My only complaints with the Thrustmaster FCS and TWCS are that the trigger button on the FCS is a bit noisy when clicked, the FCS’s base emits an orange glow whenever input on the stick is registered – even when not in a game – and for whatever reason the TWCS seems to keep Windows from letting my computer sleep. While I’ve not found a setting that can solve it, other users have reported similar problems, so at least I’m not alone. I’ve resorted to simply plugging my flight sim peripherals into a powered USB hub that I disconnect when I’m done flying, and everything works fine.

Best Intermediate HOTAS – Thrustmaster Warthog

In 2010, Thrustmaster released the HOTAS Warthog – a stick and throttle modeled after the controls found in the A-10 Warthog, quite possibly the coolest aircraft ever produced by the United States Air Force. The stick is heavy, offers good response and plenty of buttons.

The throttle is absolutely amazing, offering a wide variety of labeled buttons and switches. What sets the Warthog throttle apart from the TWCS is the ability to split the throttle in half – controlling two engines separately – as well as afterburner detents.

Thrustmaster HOTAS Warthog

If you’re not in love with the flight stick, Thrustmaster does sell other fighter-style grips that can be swapped onto the base, such as the F/A-18, but they are pricey. Two drawbacks of the Warthog HOTAS is that the flight stick doesn’t have twist access – but to be fair, that’s how it works on the actual A-10. The other is a complaint made by serious simmers who take issue that the gimbal in the base of the flight stick is plastic and therefore susceptible to cracking or breaking. They argue that for a premium product, one would at least expect a metal gimbal – and at a retail price of $549, I can understand.

Best High-End HOTAS

The best high-end HOTAS or flight stick is really going to be a matter of personal preference. The internet is full of arguments as to which is the best, but at this level, most pilots are simply looking for a specific stick or throttle to satisfy a particular need. Some grips are designed for realism while others for space combat. Some are better suited to a sim pit that you’re building while others need to be mounted on a desk. Rather than make a particular recommendation, let’s go over some highlights of what’s out there.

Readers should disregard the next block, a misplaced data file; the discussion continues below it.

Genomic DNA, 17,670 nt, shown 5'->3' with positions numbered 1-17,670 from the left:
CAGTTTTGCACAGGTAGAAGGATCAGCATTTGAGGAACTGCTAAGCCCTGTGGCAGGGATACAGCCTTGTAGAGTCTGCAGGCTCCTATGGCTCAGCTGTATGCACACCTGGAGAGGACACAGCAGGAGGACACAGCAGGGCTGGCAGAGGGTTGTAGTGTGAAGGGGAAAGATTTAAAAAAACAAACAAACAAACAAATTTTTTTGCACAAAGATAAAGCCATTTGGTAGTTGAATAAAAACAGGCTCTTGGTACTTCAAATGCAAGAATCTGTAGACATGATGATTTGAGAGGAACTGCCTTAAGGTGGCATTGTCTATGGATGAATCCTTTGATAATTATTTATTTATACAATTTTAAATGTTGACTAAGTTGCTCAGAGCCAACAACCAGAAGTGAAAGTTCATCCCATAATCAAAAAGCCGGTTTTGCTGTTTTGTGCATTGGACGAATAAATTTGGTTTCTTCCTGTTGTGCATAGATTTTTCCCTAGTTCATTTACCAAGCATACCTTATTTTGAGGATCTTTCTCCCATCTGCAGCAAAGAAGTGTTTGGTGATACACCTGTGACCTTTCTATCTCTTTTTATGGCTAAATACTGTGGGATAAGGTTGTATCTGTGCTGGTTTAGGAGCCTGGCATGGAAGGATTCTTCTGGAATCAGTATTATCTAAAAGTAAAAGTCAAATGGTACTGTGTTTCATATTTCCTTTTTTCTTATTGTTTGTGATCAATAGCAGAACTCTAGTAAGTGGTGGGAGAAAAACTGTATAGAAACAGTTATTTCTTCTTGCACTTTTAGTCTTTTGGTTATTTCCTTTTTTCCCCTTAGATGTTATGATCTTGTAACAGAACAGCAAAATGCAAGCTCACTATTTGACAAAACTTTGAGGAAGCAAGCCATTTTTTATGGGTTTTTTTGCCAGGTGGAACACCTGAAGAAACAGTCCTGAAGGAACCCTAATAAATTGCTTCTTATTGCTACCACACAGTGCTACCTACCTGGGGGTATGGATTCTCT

We’ve talked about VKB’s excellent entry-level Gladiator NXT, VKB offers an excellent step up in the Gunfighter Mk.III available in the Space Combat, WWII Combat, Modern Combat, or F-14 Combat editions. Individually they’re pretty slick and can be customized upon ordering between standard and premium editions as well. But be prepared to shell out anywhere from $300 to $500 for these sticks.

Gunfighter Mk.III Space Combat

The other retailer to consider is Virpil, which makes the beautifully designed VPC MongoosT throttle full of switches, levels, dials, programmable lights, and more. It’s such a great piece of hardware but commands a steep price of nearly €320 (about $375 USD right now) before VAT. And if you want even MORE buttons, they’ve just released a companion control panel for €240.

Virpil MongoosT Throttle

However, my favorite piece of hardware that Virpil sells is their VPC Constellation ALPHA grip, available in both right and left-hand configurations. This guy has more buttons, hats, and switches than I know what to do with – but I’ll think of something. The grip itself costs about €190 (about $225 USD) and you’ll need to buy a base to go with it (another €190 or €290, depending on which you get). Virpil does offer a 10% discount if you buy a grip and base together. Plus, as a bonus the Virpil bases are fully compatible with Thrustmaster grips, so you can mix and match to your heart’s content.

Virpil Constellation ALPHA

The Bottom Line

Regardless of what you choose to fly, it’s never been a better time to be a flight simmer. Though with all the extra attention flight sims are getting coupled with the squeeze on supply chains that COVID has been making, flight sticks and throttles have been selling like PlayStation 5 preorders. So perhaps the best flight stick you can buy may just be whatever happens to be in stock.

Josh (aka P53ud0Nym, aka jozNaz) got his start in gaming playing his uncle’s NES and his friend’s Sega Genesis. At the age of 14, he got a job, rode his bike to Kmart, and bought a Game Boy Color and Pokémon Blue. Josh enjoys RPGs, shooters, racing, and adventure games as well as teaching his two kids the ways of the Force.